In a day when comparatively few people work in the same area as their undergraduate studies, the question becomes—how important is picking your college major, anyway?
Some, like Jeff Selingo with the Chronicle of Higher Education, say, not so much. Others, like Tony Carnevale with Georgetown University, say it is very important. We actually think both positions are worth considering because they describe two sides of a coin that all young people should know.
Here is a quote from Jeff Selingo (full article here):
So does the college major matter? I posed that question recently to my roommate at Ithaca College, who like me, majored in journalism. He had known since middle school what he wanted to do—become a television journalist. Now almost 20 years after we both graduated, David Muir is an anchor and correspondent for ABC World News.
He works with plenty of people who do not have journalism degrees. The commonality among them, he says, is that “we all majored in what we were interested in. The curiosity and the willingness to adapt are more important than what the degree is in.”
These are many of the same qualities that employers say, in survey after survey, they want in future workers. Hiring managers complain that they often find today’s college graduates lacking in interpersonal skills, problem solving, effective written and oral communication skills, the ability to work in teams, and critical and analytical thinking. Employers say that future workplaces need degree holders who can come up with novel solutions to problems and better sort through information to filter out the most critical pieces.
This is very reasonable. Hard work, dedication, and developing good work skills can and will trump a college major. And though specific training is sometimes necessary, more and more employers are looking primarily for self-motivated, problem-solving team players with good communication skills.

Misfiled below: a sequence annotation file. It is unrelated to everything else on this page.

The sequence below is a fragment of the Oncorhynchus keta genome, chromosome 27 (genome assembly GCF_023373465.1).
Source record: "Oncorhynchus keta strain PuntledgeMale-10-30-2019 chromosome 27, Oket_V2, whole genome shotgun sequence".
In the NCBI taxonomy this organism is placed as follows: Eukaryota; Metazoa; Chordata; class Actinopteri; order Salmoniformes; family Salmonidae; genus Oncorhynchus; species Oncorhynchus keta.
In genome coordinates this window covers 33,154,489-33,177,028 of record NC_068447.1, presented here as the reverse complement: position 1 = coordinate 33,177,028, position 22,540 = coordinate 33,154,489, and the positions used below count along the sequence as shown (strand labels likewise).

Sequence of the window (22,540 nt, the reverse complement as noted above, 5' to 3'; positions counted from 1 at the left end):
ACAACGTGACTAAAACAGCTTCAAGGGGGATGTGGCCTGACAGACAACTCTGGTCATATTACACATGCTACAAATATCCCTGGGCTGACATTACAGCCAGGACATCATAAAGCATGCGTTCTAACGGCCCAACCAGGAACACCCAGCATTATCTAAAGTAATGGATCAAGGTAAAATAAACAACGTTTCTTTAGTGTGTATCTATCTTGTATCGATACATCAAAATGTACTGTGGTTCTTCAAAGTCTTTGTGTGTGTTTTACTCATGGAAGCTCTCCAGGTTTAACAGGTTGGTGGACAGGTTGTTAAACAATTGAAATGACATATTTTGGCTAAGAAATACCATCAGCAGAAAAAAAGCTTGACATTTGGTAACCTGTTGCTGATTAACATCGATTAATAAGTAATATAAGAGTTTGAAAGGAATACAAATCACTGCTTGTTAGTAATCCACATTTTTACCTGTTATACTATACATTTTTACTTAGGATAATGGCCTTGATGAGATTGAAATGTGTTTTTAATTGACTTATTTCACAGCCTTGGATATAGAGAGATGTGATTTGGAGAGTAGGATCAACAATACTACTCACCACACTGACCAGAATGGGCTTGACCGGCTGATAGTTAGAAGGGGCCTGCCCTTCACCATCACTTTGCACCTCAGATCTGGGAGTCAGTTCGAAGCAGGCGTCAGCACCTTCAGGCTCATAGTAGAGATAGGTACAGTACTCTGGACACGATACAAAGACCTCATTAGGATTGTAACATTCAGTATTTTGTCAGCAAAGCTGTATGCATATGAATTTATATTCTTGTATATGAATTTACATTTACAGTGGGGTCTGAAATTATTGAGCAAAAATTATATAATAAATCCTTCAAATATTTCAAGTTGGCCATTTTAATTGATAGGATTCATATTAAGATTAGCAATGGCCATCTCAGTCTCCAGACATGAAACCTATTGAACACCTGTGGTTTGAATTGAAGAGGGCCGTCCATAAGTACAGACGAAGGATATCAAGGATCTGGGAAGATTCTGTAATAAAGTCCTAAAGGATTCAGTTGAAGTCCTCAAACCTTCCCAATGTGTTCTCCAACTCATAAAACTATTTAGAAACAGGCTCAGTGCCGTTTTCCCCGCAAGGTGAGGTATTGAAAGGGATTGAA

Now, on the flip side, someone like Tony Carnevale is going to point out the doom that could await students with a degree that prepared them for a profession in decline. An article in Ed Week supports this notion:
High school seniors headed to college wanting to get the most of the degree should spend some time researching what they want to study, according to a new report about the economic value of majors.
Researchers from the Georgetown University Center on Education and the Workforce analyzed wages for 137 college majors, as well as those who went on to earn advanced degrees, and found the oft-cited average earning boost of $1 million is misleading, as graduates in some fields can earn as much as $3.4 million more over a lifetime than those in low-paying fields.
The report released May 7 shows not all degrees are created equal.
Look at journalists. The career field is tanking. Since 2001, the number of journalists has dropped by more than 33%. In 15 years we went from over 70,000 to just 47,000 jobs across the country. Not a good trend! So what are the odds of doing something journalistic with all that training? Aren’t you more likely to let these skills (and money!) go to waste? Wouldn’t it have been better to get a degree for a career that is actually growing? Yes. Quite possibly. In this case (where the training is very specific to the job you want) we can see that choosing the right degree could really impact your career.
Now, obviously, there are still jobs in journalism. If you’re talented and willing to sweat for your dream job, then go for it! The world needs journalists like you. Just be aware that building a solid career could be tough. You want to make sure you’re up for that.
Another point to keep in mind as you pick your major: Figure out the competition. If you know that national demand for journalists is declining and you also know that the US is producing more graduates with journalism degrees than there are available jobs, then logic says you’ll be battling for those positions. In 2013, there were almost 41,000 journalism graduates for less than 1,800 openings. Not a good ratio! It means that beating out the competition for those few remaining jobs could take a lot of hard work. We aren’t saying you should shy away; we’re simply saying every fighter should know what they’re up against.
So, how important is picking your college major? Well, if you are interested in the ease of finding a good career—pretty important. You’ll want to study in an area that lines up with careers on the rise. But if you are willing to “climb every mountain” no matter what, then we can tell you that employers are looking for workers like you. Even better? Do both. Be savvy, but fight for what you really want. Our hope is that Find Your Calling helps you do just that.